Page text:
“Four of the nation’s leading book publishers have sued the Internet Archive, the online library best known for maintaining the Internet Wayback Machine. The Internet Archive makes scanned copies of books—both public domain and under copyright—available to the public on a site called the Open Library.
“Despite the Open Library moniker, IA’s actions grossly exceed legitimate library services, do violence to the Copyright Act, and constitute willful digital piracy on an industrial scale,” write publishers Hachette, HarperCollins, Wiley, and Penguin Random House in their complaint. The lawsuit was filed in New York federal court on Monday.
For almost a decade, the Open Library has offered users the ability to “borrow” scans of in-copyright books via the Internet. Until recently, the service was based on a concept called “controlled digital lending” that mimicked the constraints of a conventional library. The library would only “lend” as many digital copies of a book as it had physical copies in its warehouse. If all copies of a book were “checked out” by other patrons, you’d have to join a waiting list.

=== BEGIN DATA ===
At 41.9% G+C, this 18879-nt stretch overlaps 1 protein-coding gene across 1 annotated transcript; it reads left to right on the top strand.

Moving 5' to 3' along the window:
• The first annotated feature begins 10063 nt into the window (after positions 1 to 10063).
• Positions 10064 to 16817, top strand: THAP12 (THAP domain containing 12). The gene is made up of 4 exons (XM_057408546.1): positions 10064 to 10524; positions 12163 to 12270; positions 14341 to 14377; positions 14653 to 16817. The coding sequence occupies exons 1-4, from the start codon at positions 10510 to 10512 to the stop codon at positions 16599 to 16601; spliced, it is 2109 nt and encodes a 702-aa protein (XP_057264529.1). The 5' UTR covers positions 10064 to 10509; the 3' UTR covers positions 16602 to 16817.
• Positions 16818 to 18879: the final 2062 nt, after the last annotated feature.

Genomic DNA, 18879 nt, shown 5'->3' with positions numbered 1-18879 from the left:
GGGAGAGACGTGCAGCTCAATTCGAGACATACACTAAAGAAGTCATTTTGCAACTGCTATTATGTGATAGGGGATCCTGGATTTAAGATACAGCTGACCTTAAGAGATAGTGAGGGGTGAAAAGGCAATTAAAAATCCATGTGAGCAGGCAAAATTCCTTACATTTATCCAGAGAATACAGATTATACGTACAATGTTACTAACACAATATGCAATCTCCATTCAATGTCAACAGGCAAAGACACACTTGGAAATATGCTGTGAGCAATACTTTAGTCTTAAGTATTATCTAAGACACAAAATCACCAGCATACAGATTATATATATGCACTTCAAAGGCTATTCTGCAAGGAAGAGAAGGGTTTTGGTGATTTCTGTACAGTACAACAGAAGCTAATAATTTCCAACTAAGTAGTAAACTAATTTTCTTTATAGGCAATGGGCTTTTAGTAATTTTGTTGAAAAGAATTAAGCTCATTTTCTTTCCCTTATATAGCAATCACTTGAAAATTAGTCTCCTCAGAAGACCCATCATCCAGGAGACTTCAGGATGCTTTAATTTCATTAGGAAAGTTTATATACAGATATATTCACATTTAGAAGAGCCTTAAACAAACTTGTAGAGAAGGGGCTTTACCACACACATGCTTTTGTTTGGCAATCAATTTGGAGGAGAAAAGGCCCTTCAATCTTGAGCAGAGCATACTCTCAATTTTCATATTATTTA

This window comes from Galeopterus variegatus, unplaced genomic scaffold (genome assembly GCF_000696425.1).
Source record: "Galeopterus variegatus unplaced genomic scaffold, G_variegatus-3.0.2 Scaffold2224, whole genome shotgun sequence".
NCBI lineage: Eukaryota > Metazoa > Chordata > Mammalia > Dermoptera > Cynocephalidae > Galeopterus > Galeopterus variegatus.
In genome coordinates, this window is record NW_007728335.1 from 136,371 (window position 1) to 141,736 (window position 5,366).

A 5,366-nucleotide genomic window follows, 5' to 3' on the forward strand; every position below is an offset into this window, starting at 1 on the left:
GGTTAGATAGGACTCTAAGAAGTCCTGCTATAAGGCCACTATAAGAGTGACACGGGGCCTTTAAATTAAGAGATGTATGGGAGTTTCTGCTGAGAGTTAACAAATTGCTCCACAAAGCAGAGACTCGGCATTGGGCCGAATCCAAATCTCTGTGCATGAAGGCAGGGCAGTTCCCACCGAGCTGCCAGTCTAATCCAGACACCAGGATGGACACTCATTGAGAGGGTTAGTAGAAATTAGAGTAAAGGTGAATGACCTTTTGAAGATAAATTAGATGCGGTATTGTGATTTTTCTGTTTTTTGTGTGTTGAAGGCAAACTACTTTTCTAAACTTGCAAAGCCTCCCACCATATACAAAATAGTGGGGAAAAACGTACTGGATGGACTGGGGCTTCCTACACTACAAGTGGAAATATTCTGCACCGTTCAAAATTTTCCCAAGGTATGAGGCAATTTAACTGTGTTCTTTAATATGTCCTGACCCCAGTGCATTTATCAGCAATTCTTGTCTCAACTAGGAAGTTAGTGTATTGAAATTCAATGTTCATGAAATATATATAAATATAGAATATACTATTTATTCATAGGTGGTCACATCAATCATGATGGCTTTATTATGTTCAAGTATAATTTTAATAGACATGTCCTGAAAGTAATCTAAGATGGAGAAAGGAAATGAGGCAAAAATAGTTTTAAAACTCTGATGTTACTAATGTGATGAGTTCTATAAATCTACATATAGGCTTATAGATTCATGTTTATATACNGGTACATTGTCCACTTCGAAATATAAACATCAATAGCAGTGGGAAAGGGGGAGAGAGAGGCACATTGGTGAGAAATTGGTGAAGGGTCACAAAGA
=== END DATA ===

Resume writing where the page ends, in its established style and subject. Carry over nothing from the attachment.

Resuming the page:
In March, as the coronavirus pandemic was gaining steam, the Internet Archive announced it was dispensing with this waiting-list system. Under a program it called the National Emergency Library, IA began allowing an unlimited number of people to check out the same book at the same time—even if IA only owned one physical copy.
Before this change, publishers largely looked the other way as IA and a few other libraries experimented with the digital lending concept. Some publishers’ groups condemned the practice, but no one filed a lawsuit over it. Perhaps the publishers feared setting an adverse precedent if the courts ruled that CDL was legal….”